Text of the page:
Here eFusion has allowed rapid integration – off-the-shelf – with a wide choice of security, safety and business-critical technologies.

By acting as an umbrella management system, it is improving efficiency and removing the need for operators to continually switch between systems.

The project will integrate the Honeywell Simplex fire system controls; the Honeywell Building Management System connected via a Bacnet gateway; and a combination of 517 Hanwa Techwin internal and external cameras, installed by integrator Orion Systems and operated through a Qognify video management system (VMS) from Seetec.

It will also link in the ASSA ABLOY VingCard access control system, securing 300 guest doors and a further 179 back of house doors, managed from the eFusion platform alongside other key services.

ASSA ABLOY’s Mobile Access solution perfectly illustrates the drive to improve customer satisfaction using technology. A mobile phone based keyless entry system created for hotels with their own app initiatives as well as those without, it promises guests a new level of experience whereby they use their phones to reserve their rooms, check in and check out and access facilities without queuing at the front desk.

This kind of seamless experience is designed to save the guest time and stress, particularly after a long journey or at the point of departure.

Spread of benefits

Dubai is renowned for the scale, speed and quality of its hotel developments but of course other top destination cities are following the same pattern.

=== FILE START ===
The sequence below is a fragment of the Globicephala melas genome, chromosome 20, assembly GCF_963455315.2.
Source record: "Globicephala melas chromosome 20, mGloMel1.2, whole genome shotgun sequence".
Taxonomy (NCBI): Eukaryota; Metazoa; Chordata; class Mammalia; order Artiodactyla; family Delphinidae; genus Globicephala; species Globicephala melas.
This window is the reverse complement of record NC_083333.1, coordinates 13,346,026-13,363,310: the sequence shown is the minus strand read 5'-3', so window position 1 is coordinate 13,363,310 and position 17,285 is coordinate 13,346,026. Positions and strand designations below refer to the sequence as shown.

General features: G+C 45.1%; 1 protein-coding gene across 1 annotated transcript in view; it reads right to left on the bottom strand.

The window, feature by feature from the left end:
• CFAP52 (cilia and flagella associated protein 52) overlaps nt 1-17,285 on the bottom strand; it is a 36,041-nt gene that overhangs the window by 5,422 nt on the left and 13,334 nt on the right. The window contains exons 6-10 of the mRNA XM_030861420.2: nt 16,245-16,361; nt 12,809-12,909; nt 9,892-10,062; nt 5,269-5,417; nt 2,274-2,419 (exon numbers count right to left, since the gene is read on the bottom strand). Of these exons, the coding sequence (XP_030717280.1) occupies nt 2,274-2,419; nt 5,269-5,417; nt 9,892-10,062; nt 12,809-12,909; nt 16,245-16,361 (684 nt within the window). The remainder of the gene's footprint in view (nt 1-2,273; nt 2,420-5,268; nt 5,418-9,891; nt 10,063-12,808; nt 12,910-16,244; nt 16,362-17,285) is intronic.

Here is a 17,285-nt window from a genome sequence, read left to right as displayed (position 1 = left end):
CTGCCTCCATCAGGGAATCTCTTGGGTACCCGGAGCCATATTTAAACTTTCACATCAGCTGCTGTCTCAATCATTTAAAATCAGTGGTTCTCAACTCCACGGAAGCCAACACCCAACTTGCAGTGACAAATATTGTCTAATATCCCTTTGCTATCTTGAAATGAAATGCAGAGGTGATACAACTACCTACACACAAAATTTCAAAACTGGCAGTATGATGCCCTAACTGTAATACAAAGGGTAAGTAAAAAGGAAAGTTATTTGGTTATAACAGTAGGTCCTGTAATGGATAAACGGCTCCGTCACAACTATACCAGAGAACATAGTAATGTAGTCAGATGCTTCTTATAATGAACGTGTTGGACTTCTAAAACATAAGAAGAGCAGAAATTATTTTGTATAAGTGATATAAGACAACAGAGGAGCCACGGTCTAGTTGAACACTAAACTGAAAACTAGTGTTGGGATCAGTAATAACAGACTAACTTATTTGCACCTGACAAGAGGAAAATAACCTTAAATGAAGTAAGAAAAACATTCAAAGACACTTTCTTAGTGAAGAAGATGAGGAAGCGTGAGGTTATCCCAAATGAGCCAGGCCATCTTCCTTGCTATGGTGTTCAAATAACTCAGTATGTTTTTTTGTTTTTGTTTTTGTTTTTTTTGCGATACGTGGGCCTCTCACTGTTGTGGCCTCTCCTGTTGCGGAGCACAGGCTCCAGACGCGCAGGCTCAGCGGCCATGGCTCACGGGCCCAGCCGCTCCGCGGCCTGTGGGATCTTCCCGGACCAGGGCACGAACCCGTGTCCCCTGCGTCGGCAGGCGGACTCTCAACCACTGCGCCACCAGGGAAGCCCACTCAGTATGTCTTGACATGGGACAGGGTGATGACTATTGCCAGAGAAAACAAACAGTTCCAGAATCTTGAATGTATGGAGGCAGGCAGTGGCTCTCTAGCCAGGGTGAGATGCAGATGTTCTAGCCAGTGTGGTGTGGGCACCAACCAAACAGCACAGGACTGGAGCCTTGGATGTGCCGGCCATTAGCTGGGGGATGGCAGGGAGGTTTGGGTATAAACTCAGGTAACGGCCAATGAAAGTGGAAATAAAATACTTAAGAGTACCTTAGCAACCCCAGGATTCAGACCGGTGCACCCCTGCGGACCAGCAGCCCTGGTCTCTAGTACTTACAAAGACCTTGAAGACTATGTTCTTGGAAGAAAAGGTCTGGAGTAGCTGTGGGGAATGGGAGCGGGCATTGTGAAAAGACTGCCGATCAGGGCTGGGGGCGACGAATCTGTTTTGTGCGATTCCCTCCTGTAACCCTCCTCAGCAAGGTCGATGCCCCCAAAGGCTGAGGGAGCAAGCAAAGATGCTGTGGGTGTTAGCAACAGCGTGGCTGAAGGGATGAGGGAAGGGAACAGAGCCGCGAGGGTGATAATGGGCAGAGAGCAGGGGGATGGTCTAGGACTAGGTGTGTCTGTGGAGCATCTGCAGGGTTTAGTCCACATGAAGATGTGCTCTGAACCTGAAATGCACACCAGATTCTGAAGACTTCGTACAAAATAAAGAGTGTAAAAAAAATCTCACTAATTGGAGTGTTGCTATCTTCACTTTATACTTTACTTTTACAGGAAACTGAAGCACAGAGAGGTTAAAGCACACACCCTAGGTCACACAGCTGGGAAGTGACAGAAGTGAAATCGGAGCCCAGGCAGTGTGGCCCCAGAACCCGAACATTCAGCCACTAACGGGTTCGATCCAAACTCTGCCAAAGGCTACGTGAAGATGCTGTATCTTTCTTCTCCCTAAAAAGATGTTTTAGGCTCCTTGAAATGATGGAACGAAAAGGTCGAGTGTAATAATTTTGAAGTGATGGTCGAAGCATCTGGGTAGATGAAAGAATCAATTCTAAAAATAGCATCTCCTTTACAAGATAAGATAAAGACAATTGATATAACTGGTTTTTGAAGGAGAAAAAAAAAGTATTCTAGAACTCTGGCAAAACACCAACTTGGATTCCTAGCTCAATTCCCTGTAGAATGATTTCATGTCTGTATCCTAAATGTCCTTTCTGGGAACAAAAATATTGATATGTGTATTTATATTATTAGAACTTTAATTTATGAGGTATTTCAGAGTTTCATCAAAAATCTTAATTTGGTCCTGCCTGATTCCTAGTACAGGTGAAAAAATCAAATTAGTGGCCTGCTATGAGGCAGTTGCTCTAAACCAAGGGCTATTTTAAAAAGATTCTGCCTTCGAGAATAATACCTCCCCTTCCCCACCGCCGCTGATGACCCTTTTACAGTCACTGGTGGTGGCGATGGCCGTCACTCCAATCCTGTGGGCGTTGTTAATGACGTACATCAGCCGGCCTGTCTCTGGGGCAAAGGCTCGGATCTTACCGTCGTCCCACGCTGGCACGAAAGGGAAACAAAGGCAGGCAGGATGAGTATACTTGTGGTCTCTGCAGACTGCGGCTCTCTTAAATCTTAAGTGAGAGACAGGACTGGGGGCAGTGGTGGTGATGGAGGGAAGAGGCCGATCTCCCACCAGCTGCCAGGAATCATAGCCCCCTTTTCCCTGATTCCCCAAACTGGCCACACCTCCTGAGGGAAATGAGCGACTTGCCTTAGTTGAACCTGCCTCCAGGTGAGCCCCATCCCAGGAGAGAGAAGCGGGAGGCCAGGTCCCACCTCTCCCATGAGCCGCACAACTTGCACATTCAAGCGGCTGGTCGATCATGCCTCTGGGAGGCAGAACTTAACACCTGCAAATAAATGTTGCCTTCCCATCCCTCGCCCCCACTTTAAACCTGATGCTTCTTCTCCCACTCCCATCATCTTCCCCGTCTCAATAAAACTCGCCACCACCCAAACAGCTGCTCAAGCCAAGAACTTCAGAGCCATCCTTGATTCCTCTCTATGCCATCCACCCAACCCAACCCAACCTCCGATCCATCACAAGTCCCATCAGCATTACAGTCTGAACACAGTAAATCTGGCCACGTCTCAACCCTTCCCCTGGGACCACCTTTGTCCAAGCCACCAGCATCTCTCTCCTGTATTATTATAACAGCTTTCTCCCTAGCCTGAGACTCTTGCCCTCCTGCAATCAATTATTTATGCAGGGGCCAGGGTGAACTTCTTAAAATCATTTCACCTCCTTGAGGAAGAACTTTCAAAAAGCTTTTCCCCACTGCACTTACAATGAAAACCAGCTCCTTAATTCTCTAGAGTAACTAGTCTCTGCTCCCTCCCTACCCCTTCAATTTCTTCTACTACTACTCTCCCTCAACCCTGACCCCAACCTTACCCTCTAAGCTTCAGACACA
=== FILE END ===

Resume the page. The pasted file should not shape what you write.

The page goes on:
In London, for example, Novotel has deployed an advanced, integrated solution from Maxxess.

The benefits spread through the whole organisation. On the operational side, for example, work is streamlined and staff are freed-up to focus on other important aspects of guest service.

During the implementation stage, the fact that open technology is being used and that it offers such a wide choice of off-the-shelf integrations, means there’s greater flexibility.

So, if the customer changes their mind, or it becomes apparent that a particular camera or device is needed that’s different to the model on the hard spec, it’s easy to change it up.

This spread of benefits was delivered at the new-build Taj Exotica by systems and IT integrator, PACC Information and Communication Technology LLC.

Wider lessons

Spokesman, Shantanu Mukherjee confirms that one reason the new technology was specified was the improved service that it enabled as an open architecture umbrella solution.

“Guest satisfaction is the hotel’s top priority and the eFusion system will let them focus their efforts on delivering it,” says Mukherjee. “Visitors to these new hotels will really notice the difference.”

Lee Copland agrees – and he says that the same approach can benefit other organisations too, not just hotels.

“Yes, customer satisfaction is important in hospitality, but why shouldn’t it also matter in our places of work, or more widely in commercial settings? I think that where hotels are leading today, others will follow.”

www.maxxess-systems.com